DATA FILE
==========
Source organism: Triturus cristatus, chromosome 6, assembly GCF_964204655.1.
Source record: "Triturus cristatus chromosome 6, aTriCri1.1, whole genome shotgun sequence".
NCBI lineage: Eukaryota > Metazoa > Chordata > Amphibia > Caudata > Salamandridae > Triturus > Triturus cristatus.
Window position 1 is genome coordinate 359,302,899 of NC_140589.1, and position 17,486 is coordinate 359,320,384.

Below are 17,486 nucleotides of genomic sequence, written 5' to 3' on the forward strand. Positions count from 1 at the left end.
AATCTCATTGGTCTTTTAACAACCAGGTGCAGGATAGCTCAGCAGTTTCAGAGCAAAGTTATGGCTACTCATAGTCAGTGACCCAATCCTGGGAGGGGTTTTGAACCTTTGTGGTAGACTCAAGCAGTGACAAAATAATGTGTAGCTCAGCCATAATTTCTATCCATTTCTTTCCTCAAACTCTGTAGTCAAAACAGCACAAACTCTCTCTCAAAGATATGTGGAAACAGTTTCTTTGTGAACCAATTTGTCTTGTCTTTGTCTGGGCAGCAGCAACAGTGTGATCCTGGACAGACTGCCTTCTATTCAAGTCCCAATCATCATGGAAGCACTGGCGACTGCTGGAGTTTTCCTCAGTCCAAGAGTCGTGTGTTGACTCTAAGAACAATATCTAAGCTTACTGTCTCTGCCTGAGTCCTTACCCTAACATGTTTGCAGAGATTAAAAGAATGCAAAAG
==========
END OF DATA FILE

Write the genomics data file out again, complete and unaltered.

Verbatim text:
Source organism: Triturus cristatus, chromosome 6, assembly GCF_964204655.1.
Source record: "Triturus cristatus chromosome 6, aTriCri1.1, whole genome shotgun sequence".
NCBI lineage: Eukaryota > Metazoa > Chordata > Amphibia > Caudata > Salamandridae > Triturus > Triturus cristatus.
Window position 1 is genome coordinate 359,302,899 of NC_140589.1, and position 17,486 is coordinate 359,320,384.

Below are 17,486 nucleotides of genomic sequence, written 5' to 3' on the forward strand. Positions count from 1 at the left end.
AATCTCATTGGTCTTTTAACAACCAGGTGCAGGATAGCTCAGCAGTTTCAGAGCAAAGTTATGGCTACTCATAGTCAGTGACCCAATCCTGGGAGGGGTTTTGAACCTTTGTGGTAGACTCAAGCAGTGACAAAATAATGTGTAGCTCAGCCATAATTTCTATCCATTTCTTTCCTCAAACTCTGTAGTCAAAACAGCACAAACTCTCTCTCAAAGATATGTGGAAACAGTTTCTTTGTGAACCAATTTGTCTTGTCTTTGTCTGGGCAGCAGCAACAGTGTGATCCTGGACAGACTGCCTTCTATTCAAGTCCCAATCATCATGGAAGCACTGGCGACTGCTGGAGTTTTCCTCAGTCCAAGAGTCGTGTGTTGACTCTAAGAACAATATCTAAGCTTACTGTCTCTGCCTGAGTCCTTACCCTAACATGTTTGCAGAGATTAAAAGAATGCAAAAG